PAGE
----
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  1. #1
    Now older but less slow!
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    Marshall Mesa closure due to cave in

    Just got this notice by email.

    Marshall Valley Trail closed starting November 22nd

    The Marshall Valley Trail is closed due to a mine cave-in approximately 100 yards east of the trailhead. The Marshall Mesa trail system sits on top of several old coal mines. Users of the area should always be cautious due to the potential for mine cave-ins at any time. State Mine Safety staff has been notified and will be coordinating mitigation starting on Monday. Users are highly encouraged to respect the closure for their own safety.


    The Marshall Valley Trail is the one that heads east from the Marshall Mesa trail head and goes over the white rocks before climbing up to community ditch.

  2. #2
    lucky enough
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    oops!
    "Don't take life so serious, son . . . it ain't no how permanent." - Porky Pine

  3. #3
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    Quote Originally Posted by TheNormsk View Post
    Users of the area should always be cautious due to the potential for mine cave-ins at any time.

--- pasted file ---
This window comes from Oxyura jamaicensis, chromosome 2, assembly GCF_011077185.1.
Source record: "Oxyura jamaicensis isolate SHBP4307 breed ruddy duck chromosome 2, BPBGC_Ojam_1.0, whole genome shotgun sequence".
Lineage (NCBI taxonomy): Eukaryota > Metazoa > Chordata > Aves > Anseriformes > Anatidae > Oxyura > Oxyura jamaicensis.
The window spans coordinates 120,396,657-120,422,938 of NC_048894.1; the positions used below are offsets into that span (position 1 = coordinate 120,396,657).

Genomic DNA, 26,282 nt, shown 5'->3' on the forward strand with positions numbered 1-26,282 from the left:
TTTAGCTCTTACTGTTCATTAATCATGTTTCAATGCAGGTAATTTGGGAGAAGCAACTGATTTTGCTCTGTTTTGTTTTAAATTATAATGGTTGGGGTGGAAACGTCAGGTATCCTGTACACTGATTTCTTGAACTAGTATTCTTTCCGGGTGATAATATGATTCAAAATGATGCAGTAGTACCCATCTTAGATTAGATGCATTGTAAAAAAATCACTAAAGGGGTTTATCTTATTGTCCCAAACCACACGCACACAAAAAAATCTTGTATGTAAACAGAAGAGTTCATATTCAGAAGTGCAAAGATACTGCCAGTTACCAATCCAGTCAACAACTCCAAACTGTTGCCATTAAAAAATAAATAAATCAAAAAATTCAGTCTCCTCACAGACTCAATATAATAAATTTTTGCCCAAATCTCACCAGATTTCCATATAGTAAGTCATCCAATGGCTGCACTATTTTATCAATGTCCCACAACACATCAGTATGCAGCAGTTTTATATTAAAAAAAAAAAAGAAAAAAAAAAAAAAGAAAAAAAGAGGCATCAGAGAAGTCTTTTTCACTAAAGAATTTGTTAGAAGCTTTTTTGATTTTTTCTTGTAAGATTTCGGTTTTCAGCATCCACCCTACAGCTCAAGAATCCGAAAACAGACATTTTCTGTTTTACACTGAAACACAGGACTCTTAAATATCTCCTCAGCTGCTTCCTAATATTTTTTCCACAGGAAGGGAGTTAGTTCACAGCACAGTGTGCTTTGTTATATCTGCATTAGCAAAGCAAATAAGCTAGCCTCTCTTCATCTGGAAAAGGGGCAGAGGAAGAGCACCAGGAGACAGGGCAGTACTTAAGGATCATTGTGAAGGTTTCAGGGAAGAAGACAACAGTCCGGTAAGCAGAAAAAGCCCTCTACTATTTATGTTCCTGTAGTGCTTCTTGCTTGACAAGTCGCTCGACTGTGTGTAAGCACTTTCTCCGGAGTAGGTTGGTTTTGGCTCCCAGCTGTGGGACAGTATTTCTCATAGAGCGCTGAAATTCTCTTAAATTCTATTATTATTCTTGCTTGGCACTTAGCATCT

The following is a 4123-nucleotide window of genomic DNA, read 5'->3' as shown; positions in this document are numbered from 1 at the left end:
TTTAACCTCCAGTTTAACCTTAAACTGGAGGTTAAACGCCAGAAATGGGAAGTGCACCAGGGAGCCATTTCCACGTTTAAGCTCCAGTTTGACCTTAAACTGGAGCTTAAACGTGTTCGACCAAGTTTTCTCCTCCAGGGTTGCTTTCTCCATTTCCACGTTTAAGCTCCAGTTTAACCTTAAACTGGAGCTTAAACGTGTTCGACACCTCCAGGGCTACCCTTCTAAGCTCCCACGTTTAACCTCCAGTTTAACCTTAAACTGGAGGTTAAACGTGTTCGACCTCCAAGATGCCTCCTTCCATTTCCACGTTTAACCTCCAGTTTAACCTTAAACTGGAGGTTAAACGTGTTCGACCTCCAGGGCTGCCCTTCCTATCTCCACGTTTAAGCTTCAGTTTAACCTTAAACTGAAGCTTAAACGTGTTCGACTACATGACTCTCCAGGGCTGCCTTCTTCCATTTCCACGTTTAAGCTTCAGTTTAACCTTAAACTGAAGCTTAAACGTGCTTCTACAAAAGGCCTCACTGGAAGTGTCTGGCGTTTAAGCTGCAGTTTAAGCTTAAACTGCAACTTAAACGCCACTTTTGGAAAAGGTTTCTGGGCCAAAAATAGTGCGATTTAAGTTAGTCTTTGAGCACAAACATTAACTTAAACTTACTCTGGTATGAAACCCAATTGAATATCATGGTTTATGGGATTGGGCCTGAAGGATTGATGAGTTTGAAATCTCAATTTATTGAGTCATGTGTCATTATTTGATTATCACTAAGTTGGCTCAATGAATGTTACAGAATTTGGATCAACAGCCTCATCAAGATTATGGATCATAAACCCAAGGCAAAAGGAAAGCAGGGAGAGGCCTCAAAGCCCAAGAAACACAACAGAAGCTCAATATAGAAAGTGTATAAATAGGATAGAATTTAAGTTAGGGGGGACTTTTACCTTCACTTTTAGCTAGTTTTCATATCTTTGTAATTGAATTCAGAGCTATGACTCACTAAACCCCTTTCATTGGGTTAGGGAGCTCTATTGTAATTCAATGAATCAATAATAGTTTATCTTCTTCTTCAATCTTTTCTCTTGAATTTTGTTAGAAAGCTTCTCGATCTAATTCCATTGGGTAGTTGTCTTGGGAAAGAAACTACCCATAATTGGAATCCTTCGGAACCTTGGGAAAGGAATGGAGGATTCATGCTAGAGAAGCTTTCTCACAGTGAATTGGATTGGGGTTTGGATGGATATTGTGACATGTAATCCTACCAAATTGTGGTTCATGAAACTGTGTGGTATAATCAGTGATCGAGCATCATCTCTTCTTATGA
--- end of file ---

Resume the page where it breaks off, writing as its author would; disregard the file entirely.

How is one to be cautious against the ground falling out from under them? I'm going to start biking with a belt of helium balloons.


  4. #4
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    Marshall Mesa closure due to cave in

    Imagine taking a turn in a trail and going downhill in a coal mine.
    2009 Stumpjumper Comp HT.
    An old Trek 820 ST.

  5. #5
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    Wow!!

  6. #6
    The 5th knuckle
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    Public service only recently stopped using the Liden mine over there for natural gas storage. I think they built a subdivision on it now. When it was fully pressurized in the winter you could light a match and stick it in the ground where it would burn like a candle wick and not go out.
    Quote Originally Posted by Hernando Gutierrez
    The only thing you have to figure out is don't fall down. To keep riding the bike.

  7. #7
    Goat of Legend
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    Bout time we had a Miner's Revenge mountain bike race in Colorado!

    Miner's Revenge

  8. #8
    The 5th knuckle
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    The miners revenge is perfect. I watched the video and I'd be in. Cool stuff.
    Quote Originally Posted by Hernando Gutierrez
    The only thing you have to figure out is don't fall down. To keep riding the bike.

  9. #9
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    So much history around that area. Coal mines all over the place, Lafayette, Erie were all mining towns. Jay, did you mean Leyden mine when you posted earlier? Do you suppose that's why my kitchen sink faucet catches fire once in awhile?

  10. #10
    zrm
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    Quote Originally Posted by mountaingoatepics View Post
    Bout time we had a Miner's Revenge mountain bike race in Colorado!